The Association of Directors of Children’s Services (ADCS) argues that too many academies are refusing to take pupils that move into their local area, saying it would not be cost effective for them.
The ADCS claims this is happening despite academies having enough space and resources to take on new pupils mid-term.
The Education Funding Agency (EFA), which distributes academy funding, can compel academies but too often it is siding with those who claim admitting new pupils is not a good use of their resources, said Debbie Barnes, chair of the ADCS’s educational achievement committee and director of children’s services in Lincolnshire.
ADCS are calling on Education Secretary Nicky Morgan to urge the EFA to toughen up its stance on academies that refuse to take new pupils mid-term.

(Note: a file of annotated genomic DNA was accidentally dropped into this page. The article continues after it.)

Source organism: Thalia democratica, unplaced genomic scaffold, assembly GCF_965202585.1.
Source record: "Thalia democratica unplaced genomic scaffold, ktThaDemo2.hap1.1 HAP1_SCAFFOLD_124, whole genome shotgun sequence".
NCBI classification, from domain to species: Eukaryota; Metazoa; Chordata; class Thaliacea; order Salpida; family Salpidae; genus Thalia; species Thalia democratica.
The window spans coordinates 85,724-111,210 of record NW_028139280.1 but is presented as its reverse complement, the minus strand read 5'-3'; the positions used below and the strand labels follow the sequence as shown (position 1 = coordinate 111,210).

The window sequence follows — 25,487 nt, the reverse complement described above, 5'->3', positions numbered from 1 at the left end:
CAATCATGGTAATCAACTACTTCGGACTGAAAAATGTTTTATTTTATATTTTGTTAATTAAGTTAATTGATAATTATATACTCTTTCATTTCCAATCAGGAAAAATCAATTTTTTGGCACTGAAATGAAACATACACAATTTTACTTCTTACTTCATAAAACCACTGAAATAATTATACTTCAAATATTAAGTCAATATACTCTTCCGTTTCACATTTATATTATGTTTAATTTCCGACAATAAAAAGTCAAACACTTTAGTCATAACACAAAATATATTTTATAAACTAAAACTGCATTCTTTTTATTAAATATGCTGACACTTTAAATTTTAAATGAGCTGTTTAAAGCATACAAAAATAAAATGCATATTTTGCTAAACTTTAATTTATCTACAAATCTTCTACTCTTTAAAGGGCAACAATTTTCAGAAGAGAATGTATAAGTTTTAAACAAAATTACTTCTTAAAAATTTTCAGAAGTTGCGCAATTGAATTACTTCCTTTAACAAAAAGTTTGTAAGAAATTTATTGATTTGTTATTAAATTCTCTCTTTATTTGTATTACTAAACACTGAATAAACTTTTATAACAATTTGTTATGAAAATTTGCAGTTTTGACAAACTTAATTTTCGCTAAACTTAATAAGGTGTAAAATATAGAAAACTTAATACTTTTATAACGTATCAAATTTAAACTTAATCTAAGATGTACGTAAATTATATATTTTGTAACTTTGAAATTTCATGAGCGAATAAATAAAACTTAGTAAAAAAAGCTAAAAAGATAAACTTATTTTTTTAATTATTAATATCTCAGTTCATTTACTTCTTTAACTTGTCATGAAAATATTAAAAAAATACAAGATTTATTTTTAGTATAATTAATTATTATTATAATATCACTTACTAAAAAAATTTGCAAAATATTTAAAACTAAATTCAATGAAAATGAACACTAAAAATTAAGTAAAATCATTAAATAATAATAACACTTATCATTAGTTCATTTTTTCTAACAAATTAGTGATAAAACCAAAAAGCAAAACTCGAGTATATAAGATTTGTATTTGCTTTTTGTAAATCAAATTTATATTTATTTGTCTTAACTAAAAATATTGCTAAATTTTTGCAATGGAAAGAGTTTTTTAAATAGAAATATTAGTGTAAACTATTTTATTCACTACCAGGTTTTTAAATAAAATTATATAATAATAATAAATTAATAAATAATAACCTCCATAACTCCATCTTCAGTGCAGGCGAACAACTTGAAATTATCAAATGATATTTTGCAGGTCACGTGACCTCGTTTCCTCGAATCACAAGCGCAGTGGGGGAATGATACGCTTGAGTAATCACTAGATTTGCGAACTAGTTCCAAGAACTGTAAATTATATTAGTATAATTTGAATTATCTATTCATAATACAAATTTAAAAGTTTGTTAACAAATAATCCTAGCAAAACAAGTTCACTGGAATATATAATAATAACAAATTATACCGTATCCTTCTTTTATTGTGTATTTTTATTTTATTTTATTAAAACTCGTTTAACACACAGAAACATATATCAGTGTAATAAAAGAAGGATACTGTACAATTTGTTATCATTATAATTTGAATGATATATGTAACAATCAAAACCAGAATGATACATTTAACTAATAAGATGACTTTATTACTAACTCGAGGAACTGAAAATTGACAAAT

Barnes said that due to a current low secondary school age population, a typical large local authority area may have spare capacity in local schools and academies to take 500 more pupils.
“But when a new pupil moves into the area we can’t get them into academies as they are arguing that it is not an effective use of resources even though for example they may have capacity in one year to take 120 but have only admitted 90,” she said.
There are some academies that are working well with councils to ensure pupils coming into the area mid-term can find a place but the ADCS wants all of them to operate that way.
“Some academies will come to directors of children’s services and work with us and look to take more pupils on. Those are the sorts of dialogues we’d prefer to have with all of our academies. There are good academy heads who will do that but there are others who won’t.”